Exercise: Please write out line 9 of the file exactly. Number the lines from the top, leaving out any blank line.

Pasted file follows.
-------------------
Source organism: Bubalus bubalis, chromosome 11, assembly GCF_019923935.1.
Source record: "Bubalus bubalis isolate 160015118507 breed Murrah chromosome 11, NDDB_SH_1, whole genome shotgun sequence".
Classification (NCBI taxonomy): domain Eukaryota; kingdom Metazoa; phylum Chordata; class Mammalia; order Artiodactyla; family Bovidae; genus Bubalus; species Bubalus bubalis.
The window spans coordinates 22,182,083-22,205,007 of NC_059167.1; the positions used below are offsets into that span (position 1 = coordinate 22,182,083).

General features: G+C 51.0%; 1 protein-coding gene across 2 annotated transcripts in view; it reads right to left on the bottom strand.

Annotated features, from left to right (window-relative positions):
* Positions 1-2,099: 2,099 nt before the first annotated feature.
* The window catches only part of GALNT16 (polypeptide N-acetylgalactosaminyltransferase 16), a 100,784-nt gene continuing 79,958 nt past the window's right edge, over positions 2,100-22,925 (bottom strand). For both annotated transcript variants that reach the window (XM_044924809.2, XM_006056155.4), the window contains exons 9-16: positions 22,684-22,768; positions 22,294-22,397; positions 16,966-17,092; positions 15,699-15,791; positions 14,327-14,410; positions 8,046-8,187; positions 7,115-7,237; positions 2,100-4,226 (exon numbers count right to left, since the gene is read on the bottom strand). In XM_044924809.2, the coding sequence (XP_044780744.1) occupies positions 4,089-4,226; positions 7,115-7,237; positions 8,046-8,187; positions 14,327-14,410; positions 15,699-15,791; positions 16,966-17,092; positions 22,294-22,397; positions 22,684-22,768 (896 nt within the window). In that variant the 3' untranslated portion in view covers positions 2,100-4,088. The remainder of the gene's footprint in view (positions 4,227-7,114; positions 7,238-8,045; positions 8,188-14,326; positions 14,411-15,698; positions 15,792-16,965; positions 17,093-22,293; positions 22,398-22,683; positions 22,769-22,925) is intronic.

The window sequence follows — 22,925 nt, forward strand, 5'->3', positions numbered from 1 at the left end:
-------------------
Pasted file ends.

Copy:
The window sequence follows — 22,925 nt, forward strand, 5'->3', positions numbered from 1 at the left end: